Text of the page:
Native HawaiianBy Pat Omandam
delegates sought for
Rose Marie Duey of Iao Valley was among those two years ago who asked, "What's next?" after 73 percent of Hawaiians who cast their ballots in the Native Hawaiian Vote that year said they wanted to elect delegates to discuss sovereignty at a constitutional convention.
Today, as the Maui coordinator for the nonprofit group continuing that process, Duey feels the answer to that question is right around the corner.
"I think it's important that we take the next step and not leave the people who participated in that vote up in the air," she said.
"I myself participated in that vote, and I've been looking forward to taking that next step, and this is our opportunity to do that."
Those of Hawaiian ancestry have until Tuesday to file nomination papers to be a delegate at next year's Native Hawaiian Convention, or to register to vote for delegates in an election scheduled for Jan. 17.
Eighty-five seats representing Hawaiians here and abroad will be up for grabs by candidates who want a first-hand say in the reconstitution of the Hawaiian government, said Kaipo Kincaid, executive director of Ha Hawaii.
Kincaid said the convention -- where delegates will discuss, propose and recommend a native Hawaiian government to Hawaiians for ratification -- will cost between $1.5 million to $2 million, with private grants shouldering the costs.
She said the question delegates will focus on is whether or not Hawaii should be a sovereign nation.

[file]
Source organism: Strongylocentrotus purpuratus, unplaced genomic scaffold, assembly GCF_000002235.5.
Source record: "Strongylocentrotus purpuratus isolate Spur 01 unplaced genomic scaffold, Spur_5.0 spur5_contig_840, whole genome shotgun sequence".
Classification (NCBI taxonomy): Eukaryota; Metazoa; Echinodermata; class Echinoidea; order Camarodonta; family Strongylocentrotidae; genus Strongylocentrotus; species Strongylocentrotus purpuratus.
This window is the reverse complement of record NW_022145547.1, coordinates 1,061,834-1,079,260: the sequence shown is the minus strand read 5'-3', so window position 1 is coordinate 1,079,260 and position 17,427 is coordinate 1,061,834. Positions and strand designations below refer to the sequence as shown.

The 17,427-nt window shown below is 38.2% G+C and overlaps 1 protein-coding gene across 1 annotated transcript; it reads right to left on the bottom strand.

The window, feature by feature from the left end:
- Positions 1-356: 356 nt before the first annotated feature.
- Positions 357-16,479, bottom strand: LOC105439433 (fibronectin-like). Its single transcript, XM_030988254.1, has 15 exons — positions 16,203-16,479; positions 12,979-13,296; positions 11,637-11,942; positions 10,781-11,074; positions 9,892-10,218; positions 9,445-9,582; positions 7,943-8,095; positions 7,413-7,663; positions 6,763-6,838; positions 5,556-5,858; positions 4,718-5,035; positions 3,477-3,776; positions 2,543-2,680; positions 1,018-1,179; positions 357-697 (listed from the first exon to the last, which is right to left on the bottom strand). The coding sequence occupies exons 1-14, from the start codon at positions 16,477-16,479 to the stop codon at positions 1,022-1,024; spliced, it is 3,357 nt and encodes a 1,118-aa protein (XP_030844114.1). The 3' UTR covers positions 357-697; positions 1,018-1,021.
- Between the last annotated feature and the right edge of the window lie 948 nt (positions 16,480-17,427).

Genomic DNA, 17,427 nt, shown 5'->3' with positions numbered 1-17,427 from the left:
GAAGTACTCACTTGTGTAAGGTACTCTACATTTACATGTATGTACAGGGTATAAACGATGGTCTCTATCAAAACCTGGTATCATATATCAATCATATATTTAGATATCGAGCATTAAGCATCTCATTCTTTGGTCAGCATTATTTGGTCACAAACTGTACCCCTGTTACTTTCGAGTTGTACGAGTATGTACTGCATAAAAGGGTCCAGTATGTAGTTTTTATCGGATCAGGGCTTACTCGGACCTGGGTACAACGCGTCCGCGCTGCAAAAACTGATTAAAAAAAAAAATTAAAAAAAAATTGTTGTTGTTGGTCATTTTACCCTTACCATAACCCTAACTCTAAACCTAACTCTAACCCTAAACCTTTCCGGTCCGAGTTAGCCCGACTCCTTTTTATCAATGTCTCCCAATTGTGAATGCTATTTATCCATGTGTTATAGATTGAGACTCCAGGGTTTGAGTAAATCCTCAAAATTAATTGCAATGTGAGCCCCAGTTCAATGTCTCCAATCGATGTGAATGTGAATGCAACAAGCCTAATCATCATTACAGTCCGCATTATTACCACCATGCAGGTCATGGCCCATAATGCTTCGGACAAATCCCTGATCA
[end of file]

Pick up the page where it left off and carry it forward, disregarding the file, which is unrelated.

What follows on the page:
"If that answer is affirmative by the delegates, then constructing the underpinnings for the nation is what they will be doing," she said. "And there could be no greater achievement than to be able to participate in that process."
Kincaid said the convention will be held next year, but the final decision rests entirely on the delegates -- not Ha Hawaii. The group is the successor to the Hawaiian Sovereignty Elections Council, which disbanded in December 1996 after working three years to put on the Native Hawaiian Vote.
Of the 81,507 ballots mailed to registered Hawaiians in that vote, 30,783 were returned. Of the ballots cast, 22,294 -- or 73 percent -- favored a plan to elect delegates to a convention.
Critics of the group, however, complain Ha Hawaii, like its predecessor, is a state agency that cannot legally restore the Hawaiian kingdom. They warn the Hawaiian convention will not reflect the sentiment of the entire Hawaiian community, and that it may jeopardize chances of international recognition of a Hawaiian nation.
But Ha Hawaii Secretary Raymond Pua insists the group is not a state agency and has no agenda for sovereignty. All it wants is for Hawaiians everywhere to decide on self-determination, he said.
Proponents also contend a convention will give them a unified voice that could represent Hawaiians in a variety of ways, such as at the United Nations arguing for a UN-controlled plebiscite. More than a dozen Hawaiian groups support the convention, including the Association of Hawaiian Civic Clubs and the state Council of Hawaiian Homestead Associations.
The Office of Hawaiian Affairs a few years ago funded half of HSEC's Native Hawaiian Vote but is still reviewing grant requests from Ha Hawaii.
Pua said everyone who was registered to vote in the OHA election last week -- more than 100,000 people -- is automatically eligible to vote in January. The 85 delegates will represent about 3,000 Hawaiians each, based on the 1990 U.S. Census, he said.
Interest is picking up, said Molokai coordinator Bert Harris, who had to scramble to supply nomination papers and registration forms to Friendly Isle residents.
To be a delegate to the Native Hawaiian Convention, a candidate must:
Be 18 years old by Jan. 17
Be of Hawaiian ancestry
Reside in the district they wish to represent
Complete application form
Submit signed list of 15 registered voters
Pay a $25 fee
Apply by Nov. 17
Call Ha Hawaii at 597-1889 for more information.